So, here we are.
There are a lot of political things to be said today and in the coming weeks, and they should be said by people smarter than me.
But I just want to point out that today is the finish line of a marathon. (To be fair, it’s a marathon that we thought ended two months ago, but just like the actual finish line of a race, it turned out to be just a bit farther off than it actually was.)
And at the end of a marathon, you see a sea of humanity. Some people are overjoyed. Some people are totally wrecked. Some are bewildered, delusional. You see people staggering about, zombie-like. You see people sprawled out, nearly lifeless, on the grass. You see people high-fiving and hugging strangers. (Maybe not so much this year. Y’know, COVID and all.)
Because a marathon is this incredibly demanding, physically destructive thing, right? You train and train and then on the day, you just keep putting one foot in front of the other for mile upon mile and you stop and catch your breath at the aid station but there’s really nothing to do except keep on running toward the next one and the sun’s getting higher in the sky and your nipples are chafing and that twinge in your ankle transforms to white fire with every step and all you hear, all you trust, all you know is the soft metronome of your footsteps, the muffled roar of the breath going in and out, the blood pumping in your ears.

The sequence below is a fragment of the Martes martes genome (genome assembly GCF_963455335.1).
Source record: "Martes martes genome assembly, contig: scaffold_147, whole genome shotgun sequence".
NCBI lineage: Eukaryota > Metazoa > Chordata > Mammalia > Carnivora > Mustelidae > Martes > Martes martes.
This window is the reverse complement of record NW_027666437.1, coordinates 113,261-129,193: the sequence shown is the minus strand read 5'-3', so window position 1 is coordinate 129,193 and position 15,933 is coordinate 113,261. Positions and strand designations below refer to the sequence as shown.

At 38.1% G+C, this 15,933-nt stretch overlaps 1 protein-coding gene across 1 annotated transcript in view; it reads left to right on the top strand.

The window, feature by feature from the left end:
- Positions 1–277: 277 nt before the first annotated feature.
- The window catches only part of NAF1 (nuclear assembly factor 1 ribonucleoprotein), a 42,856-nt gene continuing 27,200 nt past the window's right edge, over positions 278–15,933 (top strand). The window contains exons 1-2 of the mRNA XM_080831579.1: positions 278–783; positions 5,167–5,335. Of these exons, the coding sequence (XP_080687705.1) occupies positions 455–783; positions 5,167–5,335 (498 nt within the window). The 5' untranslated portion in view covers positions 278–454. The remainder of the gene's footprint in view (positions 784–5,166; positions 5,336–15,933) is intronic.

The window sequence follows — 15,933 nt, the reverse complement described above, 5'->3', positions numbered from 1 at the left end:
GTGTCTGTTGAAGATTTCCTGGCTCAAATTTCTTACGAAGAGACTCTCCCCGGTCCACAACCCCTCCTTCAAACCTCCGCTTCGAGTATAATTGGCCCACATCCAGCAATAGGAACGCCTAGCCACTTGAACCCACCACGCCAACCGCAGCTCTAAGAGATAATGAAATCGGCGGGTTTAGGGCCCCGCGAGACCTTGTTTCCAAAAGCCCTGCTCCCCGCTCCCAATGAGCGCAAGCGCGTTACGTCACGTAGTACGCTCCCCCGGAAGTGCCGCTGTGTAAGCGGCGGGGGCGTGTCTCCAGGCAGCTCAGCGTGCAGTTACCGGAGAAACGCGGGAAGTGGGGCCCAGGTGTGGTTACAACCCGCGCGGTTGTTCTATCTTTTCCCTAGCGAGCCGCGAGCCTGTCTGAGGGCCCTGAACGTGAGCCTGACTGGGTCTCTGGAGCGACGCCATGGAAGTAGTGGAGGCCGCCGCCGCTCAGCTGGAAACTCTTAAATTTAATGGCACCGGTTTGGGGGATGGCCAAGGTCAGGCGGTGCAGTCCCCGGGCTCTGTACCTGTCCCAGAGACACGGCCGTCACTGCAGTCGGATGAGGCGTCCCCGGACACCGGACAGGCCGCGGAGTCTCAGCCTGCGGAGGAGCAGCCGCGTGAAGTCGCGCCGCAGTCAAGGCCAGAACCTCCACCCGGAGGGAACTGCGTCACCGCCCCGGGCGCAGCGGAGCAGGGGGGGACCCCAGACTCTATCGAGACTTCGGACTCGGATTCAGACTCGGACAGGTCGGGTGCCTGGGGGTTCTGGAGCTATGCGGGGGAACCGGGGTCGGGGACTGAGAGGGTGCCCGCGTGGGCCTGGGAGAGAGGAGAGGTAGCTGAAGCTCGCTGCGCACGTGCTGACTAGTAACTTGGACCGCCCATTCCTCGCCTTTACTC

We’ve all been through it over the last four years, and the last year, especially. We’ve all been running a mental marathon, and it’s been absolutely brutal.
No matter which “team” we’re on, 2020 was a rough one, and 2021 seems not to want to be outdone so far.
But we’ve all crossed the finish line, or at least, *a* finish line. There are more miles to be run. But not today.
Today is a day for celebration at reaching the end, it’s a day for nursing injuries. It’s a day for walking down the stairs backwards because your legs just can’t handle the strain.
And it’s worth remembering that all our neighbors have just run the same race, even if they’re not showing it on the outside. And even if, instead of the jubilation that I feel, they’re shell-shocked and lying at the grass or screaming at the sun in hopes of somehow changing reality.
Nobody’s mind is right after a marathon.
Take a few days, at least, to recover. And know that everybody else is recovering, too. And spread a little kindness.
Because a marathon is a hell of a thing to go through. We’ve earned a couple of mental rest days.